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Russian Ladies

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Lauren Fusilier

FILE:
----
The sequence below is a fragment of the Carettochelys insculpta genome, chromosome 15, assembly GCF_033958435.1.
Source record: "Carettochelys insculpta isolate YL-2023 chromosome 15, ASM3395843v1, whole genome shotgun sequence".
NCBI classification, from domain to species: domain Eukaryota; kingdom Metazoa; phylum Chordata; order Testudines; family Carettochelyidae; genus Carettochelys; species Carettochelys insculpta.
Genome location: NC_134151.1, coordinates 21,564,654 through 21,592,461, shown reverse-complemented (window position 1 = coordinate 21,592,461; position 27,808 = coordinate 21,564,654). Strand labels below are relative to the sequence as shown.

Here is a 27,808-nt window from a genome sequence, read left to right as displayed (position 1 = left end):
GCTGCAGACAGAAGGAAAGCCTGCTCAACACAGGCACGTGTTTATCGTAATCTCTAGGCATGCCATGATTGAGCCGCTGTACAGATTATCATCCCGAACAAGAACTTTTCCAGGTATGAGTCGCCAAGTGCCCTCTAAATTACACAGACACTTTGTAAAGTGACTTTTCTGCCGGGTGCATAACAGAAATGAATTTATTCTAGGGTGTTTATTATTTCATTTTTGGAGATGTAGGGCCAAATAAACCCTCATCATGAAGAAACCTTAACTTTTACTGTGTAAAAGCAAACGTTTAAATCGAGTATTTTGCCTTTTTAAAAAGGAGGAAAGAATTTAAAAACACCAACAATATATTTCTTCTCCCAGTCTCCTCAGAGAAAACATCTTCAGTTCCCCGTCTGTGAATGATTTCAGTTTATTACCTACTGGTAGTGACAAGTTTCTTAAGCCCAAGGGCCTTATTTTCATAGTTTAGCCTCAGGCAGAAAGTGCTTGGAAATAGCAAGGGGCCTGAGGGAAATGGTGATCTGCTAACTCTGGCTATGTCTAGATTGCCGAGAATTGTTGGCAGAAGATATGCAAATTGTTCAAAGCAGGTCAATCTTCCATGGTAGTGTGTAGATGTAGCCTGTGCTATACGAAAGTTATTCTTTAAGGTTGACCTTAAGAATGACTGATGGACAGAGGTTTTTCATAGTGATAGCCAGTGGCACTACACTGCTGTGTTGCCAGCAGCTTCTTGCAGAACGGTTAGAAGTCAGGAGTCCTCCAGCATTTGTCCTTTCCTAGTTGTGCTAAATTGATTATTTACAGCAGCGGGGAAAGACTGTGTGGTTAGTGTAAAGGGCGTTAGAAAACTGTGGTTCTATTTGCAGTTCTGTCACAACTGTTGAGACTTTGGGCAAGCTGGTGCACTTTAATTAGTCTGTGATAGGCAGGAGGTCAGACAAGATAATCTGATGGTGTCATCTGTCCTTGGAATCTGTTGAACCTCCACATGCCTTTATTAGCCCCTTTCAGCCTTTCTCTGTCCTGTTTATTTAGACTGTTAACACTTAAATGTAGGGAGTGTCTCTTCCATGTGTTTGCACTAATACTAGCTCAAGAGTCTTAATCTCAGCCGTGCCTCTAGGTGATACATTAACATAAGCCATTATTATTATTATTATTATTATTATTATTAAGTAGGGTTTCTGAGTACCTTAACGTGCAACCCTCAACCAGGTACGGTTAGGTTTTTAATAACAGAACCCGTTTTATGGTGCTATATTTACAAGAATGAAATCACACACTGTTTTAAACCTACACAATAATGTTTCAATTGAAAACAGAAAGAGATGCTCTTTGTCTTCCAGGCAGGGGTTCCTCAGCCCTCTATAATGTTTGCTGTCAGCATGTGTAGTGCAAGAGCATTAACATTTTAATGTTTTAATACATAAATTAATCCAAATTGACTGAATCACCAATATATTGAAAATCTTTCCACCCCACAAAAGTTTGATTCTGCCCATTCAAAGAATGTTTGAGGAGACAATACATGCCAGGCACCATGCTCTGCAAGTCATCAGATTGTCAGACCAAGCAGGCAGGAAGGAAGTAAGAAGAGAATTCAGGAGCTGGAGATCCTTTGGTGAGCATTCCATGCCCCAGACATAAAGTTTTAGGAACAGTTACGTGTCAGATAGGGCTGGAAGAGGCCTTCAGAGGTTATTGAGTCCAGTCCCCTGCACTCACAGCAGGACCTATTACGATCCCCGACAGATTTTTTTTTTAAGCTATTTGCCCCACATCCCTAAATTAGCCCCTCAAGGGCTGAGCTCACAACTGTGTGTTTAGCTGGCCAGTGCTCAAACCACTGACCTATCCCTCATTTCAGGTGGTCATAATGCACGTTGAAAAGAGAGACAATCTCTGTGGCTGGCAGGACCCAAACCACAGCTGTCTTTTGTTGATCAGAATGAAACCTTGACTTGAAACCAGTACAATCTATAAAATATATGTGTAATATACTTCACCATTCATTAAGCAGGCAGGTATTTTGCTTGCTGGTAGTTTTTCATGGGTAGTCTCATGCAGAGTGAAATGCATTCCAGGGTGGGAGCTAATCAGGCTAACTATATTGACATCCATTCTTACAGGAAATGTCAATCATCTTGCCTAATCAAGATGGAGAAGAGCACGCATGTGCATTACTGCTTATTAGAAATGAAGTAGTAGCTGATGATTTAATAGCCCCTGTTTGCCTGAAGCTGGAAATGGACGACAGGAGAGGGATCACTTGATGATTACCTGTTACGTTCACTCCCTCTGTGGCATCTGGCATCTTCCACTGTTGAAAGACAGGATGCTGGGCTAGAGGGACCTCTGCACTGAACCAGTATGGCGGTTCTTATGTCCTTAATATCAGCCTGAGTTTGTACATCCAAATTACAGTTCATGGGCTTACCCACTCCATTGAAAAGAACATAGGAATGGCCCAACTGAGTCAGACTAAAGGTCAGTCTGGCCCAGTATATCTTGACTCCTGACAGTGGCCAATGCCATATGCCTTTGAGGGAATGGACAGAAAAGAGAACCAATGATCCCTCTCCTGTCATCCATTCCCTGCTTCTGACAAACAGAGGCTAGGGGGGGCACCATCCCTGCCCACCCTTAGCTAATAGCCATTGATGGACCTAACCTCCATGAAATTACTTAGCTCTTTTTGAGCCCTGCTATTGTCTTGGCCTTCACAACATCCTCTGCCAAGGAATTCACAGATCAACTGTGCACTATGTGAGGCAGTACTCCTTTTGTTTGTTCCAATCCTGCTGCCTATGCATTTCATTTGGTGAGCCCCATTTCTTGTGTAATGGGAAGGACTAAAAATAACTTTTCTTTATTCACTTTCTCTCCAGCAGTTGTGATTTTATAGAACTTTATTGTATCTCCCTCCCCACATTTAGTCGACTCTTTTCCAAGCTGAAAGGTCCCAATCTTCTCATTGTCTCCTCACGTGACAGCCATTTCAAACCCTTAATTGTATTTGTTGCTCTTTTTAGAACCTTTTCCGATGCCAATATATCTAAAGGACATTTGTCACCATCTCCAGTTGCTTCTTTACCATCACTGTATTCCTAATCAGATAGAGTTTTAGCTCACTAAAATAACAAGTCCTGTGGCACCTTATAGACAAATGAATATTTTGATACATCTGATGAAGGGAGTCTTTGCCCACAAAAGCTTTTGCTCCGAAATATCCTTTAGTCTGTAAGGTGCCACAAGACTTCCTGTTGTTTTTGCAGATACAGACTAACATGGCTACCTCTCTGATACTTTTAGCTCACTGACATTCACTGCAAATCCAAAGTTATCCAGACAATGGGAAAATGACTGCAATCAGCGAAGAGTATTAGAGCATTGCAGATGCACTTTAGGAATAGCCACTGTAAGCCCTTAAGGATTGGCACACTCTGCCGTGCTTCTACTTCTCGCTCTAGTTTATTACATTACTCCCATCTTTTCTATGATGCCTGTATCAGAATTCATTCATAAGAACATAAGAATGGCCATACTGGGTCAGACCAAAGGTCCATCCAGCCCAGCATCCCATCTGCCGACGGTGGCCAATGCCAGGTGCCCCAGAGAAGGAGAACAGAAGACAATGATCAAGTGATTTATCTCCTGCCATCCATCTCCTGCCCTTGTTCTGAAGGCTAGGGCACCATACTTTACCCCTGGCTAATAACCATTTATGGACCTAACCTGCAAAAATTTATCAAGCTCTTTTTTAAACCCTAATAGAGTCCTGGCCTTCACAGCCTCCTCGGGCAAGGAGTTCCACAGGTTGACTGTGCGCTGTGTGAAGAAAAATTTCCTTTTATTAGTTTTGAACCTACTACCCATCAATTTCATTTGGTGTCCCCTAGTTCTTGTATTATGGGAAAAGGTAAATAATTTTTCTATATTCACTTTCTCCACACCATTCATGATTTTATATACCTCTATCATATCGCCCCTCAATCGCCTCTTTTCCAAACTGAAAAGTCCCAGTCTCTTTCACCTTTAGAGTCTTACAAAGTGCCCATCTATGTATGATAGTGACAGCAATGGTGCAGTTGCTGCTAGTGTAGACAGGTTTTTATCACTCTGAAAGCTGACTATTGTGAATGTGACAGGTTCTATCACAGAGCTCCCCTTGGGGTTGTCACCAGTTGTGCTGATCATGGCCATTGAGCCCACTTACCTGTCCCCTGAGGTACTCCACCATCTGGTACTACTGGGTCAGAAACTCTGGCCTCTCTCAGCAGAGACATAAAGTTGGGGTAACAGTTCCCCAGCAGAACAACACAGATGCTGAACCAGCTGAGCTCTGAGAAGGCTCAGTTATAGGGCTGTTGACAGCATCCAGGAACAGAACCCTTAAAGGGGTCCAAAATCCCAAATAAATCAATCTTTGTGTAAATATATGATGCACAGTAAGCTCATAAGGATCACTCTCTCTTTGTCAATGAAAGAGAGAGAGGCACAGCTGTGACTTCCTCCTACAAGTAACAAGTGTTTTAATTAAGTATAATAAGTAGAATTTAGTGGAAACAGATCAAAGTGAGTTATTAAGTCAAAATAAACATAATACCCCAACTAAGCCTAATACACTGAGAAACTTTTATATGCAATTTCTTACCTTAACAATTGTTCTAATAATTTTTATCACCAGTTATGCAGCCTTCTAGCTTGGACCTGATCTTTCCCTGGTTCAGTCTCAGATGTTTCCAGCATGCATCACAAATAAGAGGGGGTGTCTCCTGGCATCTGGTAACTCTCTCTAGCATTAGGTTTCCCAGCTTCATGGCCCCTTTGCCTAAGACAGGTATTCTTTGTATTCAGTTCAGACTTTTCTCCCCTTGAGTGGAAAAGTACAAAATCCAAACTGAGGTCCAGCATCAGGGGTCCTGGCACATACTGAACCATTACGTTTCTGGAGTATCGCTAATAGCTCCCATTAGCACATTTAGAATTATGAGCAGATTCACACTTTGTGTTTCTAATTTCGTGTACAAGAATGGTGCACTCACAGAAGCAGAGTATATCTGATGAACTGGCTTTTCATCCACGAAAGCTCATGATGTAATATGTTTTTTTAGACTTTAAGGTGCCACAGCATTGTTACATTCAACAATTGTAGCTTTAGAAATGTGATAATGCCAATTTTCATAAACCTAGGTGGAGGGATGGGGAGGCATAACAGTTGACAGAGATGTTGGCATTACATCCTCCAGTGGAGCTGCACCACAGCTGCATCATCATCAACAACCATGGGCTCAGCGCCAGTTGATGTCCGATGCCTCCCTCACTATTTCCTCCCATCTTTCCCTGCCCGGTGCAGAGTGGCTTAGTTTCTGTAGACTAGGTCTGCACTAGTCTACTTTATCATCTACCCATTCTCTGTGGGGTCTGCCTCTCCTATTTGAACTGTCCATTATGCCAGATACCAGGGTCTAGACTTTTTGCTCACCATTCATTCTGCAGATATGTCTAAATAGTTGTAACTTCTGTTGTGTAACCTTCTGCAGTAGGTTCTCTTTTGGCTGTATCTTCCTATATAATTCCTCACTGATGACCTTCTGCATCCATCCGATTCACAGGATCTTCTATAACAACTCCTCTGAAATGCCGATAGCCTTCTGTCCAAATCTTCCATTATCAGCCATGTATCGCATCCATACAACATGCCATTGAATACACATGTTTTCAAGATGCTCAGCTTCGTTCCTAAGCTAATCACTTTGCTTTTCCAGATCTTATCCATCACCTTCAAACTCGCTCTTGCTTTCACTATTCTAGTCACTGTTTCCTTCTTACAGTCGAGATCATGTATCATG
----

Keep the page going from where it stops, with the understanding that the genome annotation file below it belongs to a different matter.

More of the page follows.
on 4 November 2010

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Transcript of Russian Ladies

The
Wicked Ladies
of